Monday, September 20, 2010

Mom to Miles
Born on October 6, 2004
Passed away October 7, 2004
Portland, Oregon

My first child Miles was born on October 6, 2004, after a healthy and normal full-term pregnancy. At one month shy of my 35th birthday, I was an older first-time mother. We are now approaching his 6th birthday and the details are beginning to be a little bit smoother around the edges, and the grief somewhat diminished.

I had a difficult labor of nearly 24 hours that encompassed nearly the full range of medical interventions, short of c-section. It was a long labor and delivery that culminated in fetal distress and suction-assist delivery. Despite my wishes for a quiet, simple, natural birth, what we got was medically complex, chaotic, and assisted. It was all OK, though, when my son arrived, weighing in at a full 4.0 kg. The physicians recommended he spend his first hours in the neonatal intensive care unit under observation for inhalation of meconium. It was just observation, they told me, and nothing to worry about.
Miles was born at 12:20 am and lived 29 hours. The first 16 of those hours he spent in the NICU, apparently well, but under observation. At 4 pm on his day of birth, he was finally released from the NICU and brought to our hospital room. To all appearances, he was a healthy, big boy with a full lifetime ahead of him. We had no reason to worry, as he had been cleared by the NICU and had passed his exams. We expected nothing other than to go home with our son.
We had an uneventful afternoon and evening. My husband went to sleep on the cot in the hospital room, and Miles and I settled into a sleepless evening of getting to know each other. Around midnight the nurse took Miles for some evaluations, then returned and tucked him into bed with me. The nurse carefully and confidently rolled up towels and wedged them tightly against me to make sure I couldn't roll over, and then tucked my son into bed alongside me so that he could nurse as needed. Eventually we both slept.
I awoke at 5 am and felt for my child. I noticed that his head felt cold, and I replaced his cap, which had come off during the night. It dawned on me that something was not right, so I switched on the light, saw his blue lips, and reached in panic for the emergency call button. Within moments the ward staff had whisked him off to another room where they worked to resuscitate him for what seemed an eternity. 10 minutes, 30 minutes, I don't know how long they worked on him. It didn't matter, because the moment I saw his still, blue face I knew that he was dead.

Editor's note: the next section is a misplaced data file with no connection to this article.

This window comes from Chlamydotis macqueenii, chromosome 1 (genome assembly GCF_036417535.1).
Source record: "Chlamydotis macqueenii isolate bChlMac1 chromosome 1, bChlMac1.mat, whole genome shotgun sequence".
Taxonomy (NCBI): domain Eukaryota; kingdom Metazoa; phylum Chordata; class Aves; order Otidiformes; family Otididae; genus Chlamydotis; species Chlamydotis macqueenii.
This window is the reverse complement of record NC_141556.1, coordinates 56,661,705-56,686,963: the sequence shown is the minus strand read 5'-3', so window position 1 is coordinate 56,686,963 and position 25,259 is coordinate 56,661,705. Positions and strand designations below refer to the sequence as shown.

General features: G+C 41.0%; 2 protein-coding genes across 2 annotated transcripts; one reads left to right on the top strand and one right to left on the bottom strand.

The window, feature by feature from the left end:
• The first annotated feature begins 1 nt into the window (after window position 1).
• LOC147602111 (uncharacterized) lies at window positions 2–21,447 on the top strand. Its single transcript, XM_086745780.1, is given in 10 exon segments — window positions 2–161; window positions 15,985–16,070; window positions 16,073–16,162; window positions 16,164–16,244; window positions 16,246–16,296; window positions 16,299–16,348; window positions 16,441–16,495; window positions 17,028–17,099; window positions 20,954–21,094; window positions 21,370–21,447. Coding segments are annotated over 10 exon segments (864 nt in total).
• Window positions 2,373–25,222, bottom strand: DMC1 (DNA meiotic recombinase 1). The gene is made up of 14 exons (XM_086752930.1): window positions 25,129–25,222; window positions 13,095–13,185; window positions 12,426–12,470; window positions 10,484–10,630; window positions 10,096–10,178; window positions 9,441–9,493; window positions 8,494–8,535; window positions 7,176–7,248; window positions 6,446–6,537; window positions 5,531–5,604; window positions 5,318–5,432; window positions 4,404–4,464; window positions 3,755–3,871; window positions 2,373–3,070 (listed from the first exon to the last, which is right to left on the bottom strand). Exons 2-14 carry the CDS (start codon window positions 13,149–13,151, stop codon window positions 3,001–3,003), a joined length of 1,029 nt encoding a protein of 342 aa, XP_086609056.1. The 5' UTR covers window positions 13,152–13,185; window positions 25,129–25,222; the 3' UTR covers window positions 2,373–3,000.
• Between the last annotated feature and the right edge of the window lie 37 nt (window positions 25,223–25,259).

Autopsy revealed no conclusive cause of death. It couldn't be SIDS, because in my state, SIDS was not considered a cause of death in children under 30 days old. "Positional asphyxia" was mentioned as probable cause, but was in reality improbable because I was wedged in tightly with bolstered towels, and woke in the same position in which I had gone to sleep. More importantly, the autopsy findings did not support asphyxia as a cause of death.
We do not know why Miles died. His death remains a mystery.
Four months after his death, we became pregnant again. We now have a daughter, who is almost 5 years old. She is our joy and will remain our only living child.
Kiley blogs at
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Andrea said...

Thank you for sharing your story Kiley. I'm glad you found Faces. I'm so sorry for your loss, your story is heartbreaking.

Lori said...

I'm so, so sorry.

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